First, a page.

The strictest law often causes the most serious wrong. – Cicero
There are issues beyond just what some in the GOP think of immigration reform proposals that helped David Brat unseat [mc_name name=’Rep. Eric Cantor (R-VA)’ chamber=’house’ mcid=’C001046′ ] and successfully win election to The House of Representatives from Virginia. He puts what it means to the citizen every time the Congress passes a law in beautiful perspective below.
“If you refuse to pay your taxes,” Representative David Brat recently noted, “you will lose. You will go to jail, and if you fight, you will lose. The government holds a monopoly on violence. Any law that we vote for is ultimately backed by the full force of our government and military.”
Every law passed gives the state more reason to send in the police. Pass enough laws and send in enough police and you eventually get a police state. This is true without any relation to whether the cops are bullies or noble-minded knights in blue, shining armor. When everything is pretty much illegal, the police are involved in just about every facet of your life. There are some things in life you want police to handle for you. There are other things that they have no particular business being involved in. Even if they are the best and most honorable members of the force. You simply can’t have big government without a police state.
Charles Cooke makes an interesting argument that Eric Garner would still be alive, if big government could mind its own stinking business. Here’s how the gentleman argues.
1) The state of New York wished to regulate the sale and taxation of cigarettes; 2) Eric Garner wished to violate those regulations; 3) As a result, he was subjected to the full force of the law; 4) In the process of its application, he died.
One can easily argue that Eric Garner had no business breaking the law. You’d have a point. Even if Eric Garner wasn’t exactly a Rhodes Scholar on contraband laws, ignorance of the law is no excuse to resist arrest. Fine and dandy, once the law is passed and on the books; but does anyone ask themselves during debate over these laws “Say, is this really worth choking the Bajeebus out of some guy just so we can regulate X?”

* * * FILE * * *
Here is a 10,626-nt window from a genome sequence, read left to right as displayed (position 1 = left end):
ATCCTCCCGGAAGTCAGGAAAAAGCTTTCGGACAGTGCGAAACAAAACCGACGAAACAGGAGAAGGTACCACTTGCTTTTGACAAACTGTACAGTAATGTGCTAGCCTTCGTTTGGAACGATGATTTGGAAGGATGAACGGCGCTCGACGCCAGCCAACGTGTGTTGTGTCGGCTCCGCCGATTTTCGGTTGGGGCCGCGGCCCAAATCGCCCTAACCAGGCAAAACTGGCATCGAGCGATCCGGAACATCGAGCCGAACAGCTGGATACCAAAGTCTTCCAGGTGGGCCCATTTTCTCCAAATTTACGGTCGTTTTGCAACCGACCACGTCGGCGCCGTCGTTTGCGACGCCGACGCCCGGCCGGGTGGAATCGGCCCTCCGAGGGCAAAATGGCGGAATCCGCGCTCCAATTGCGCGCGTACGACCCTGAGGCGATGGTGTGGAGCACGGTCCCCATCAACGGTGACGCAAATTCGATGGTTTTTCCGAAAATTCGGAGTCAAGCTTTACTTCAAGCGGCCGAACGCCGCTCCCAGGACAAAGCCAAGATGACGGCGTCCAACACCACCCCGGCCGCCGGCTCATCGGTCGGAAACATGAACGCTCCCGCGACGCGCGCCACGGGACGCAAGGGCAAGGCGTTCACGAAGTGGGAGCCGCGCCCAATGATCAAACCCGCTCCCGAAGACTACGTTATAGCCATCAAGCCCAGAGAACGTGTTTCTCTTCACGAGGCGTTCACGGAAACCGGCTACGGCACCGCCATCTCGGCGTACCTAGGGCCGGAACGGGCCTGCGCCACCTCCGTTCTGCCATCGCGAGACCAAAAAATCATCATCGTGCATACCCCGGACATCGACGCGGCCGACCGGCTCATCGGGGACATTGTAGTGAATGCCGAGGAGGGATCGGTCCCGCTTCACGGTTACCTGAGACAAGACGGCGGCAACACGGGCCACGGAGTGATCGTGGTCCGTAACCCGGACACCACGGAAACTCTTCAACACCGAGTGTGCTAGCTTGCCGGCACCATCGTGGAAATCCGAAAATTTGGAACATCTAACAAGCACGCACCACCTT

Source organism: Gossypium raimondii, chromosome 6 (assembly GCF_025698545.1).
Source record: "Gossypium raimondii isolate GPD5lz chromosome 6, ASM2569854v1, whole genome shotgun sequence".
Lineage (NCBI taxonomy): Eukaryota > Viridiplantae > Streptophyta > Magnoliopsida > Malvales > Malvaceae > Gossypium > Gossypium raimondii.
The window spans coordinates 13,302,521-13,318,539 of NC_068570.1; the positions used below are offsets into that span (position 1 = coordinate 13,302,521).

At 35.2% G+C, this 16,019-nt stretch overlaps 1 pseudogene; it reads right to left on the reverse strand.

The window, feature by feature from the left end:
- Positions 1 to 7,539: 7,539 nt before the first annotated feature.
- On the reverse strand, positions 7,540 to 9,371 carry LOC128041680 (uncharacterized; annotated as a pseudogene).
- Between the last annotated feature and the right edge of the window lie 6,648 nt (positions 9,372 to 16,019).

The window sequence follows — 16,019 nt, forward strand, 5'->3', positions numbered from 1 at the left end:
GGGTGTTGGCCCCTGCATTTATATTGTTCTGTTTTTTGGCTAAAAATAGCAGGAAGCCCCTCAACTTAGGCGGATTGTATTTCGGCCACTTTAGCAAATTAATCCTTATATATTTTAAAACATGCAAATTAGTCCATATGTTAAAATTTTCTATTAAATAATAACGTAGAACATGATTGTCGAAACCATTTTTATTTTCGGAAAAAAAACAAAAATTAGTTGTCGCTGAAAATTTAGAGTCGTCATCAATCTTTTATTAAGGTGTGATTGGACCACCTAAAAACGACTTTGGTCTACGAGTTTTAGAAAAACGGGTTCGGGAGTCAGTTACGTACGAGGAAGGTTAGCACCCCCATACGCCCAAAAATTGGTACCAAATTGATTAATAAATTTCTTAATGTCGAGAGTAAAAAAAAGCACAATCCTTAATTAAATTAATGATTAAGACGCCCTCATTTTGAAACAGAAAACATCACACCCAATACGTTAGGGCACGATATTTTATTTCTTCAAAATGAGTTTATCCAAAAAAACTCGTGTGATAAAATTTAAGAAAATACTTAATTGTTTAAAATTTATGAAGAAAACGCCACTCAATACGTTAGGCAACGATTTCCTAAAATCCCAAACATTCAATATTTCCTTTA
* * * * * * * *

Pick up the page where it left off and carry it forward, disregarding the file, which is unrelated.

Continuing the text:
Has anyone not on the Board of Directors for Phillip Morris done a cost benefit analysis on whether a law against contraband cigarettes really justifies choking some guy out? Assuming Eric Garner obeyed meekly, paid his fine and promised never to sell a cigarette again until he found employment with the appropriate oligopoly, would America be a better, freer nation?
And now that Eric Garner is dead and the Mayor of New York City is upset, the NYPD is upset and Eric Garner’s family is upset. Al Sharpton is smelling the profits. He has people out closing down bridges and major highways in the middle of rush hour. But on the other hand, Phillip Morris and RJ Reynolds can rest assured that nobody can sell a cancer stick that isn’t FDA regulated. Eric Garner’s family has a point. The Police Union has a point. The NYC Government – not so much.
When laws get passed, policemen have to enforce them. If it turns into a life and death confrontation, the police have to kill or be killed. If Eric Garner thinks a stupid law is stupid and chooses to resist arrest as a result of this conclusion, the policeman still has to kill or be killed. The police officer has to kill or be killed, even if Eric Garner is intellectually and morally correct that the law in question is pointless and stupid. The law is the law. The police enforce it. They are not legislators. They are not paid to decide which laws are smart and which ones are stupid or corrupt.
And that’s what truly makes the death of Eric Garner a tragedy. A law passed by a corrupt government to protect an industrial monopoly was the cause of Garner’s confrontation with law enforcement. Unlike a lot of the activist community, I don’t blame the officer here. He had a job to do. It was a dirty one, but he was paid to bring in his collar. If there’s a law against having unpolished shoes on Friday, I’d better get the polish out, pay my fine, or the police are entitled to bring me in. The question that needs to be asked is what societal purpose is served by having such a ridiculous law?
That’s a question everyone who favors a bigger government needs to ask themselves every time they pass another intrusive law or regulation. “If people don’t go along with this, is America a better nation if the cops make all dissenters take a dirt nap?” Could a death be more pointless than the one Eric Garner recently died? Was the government who passed that ridiculous law really there to help us on that one?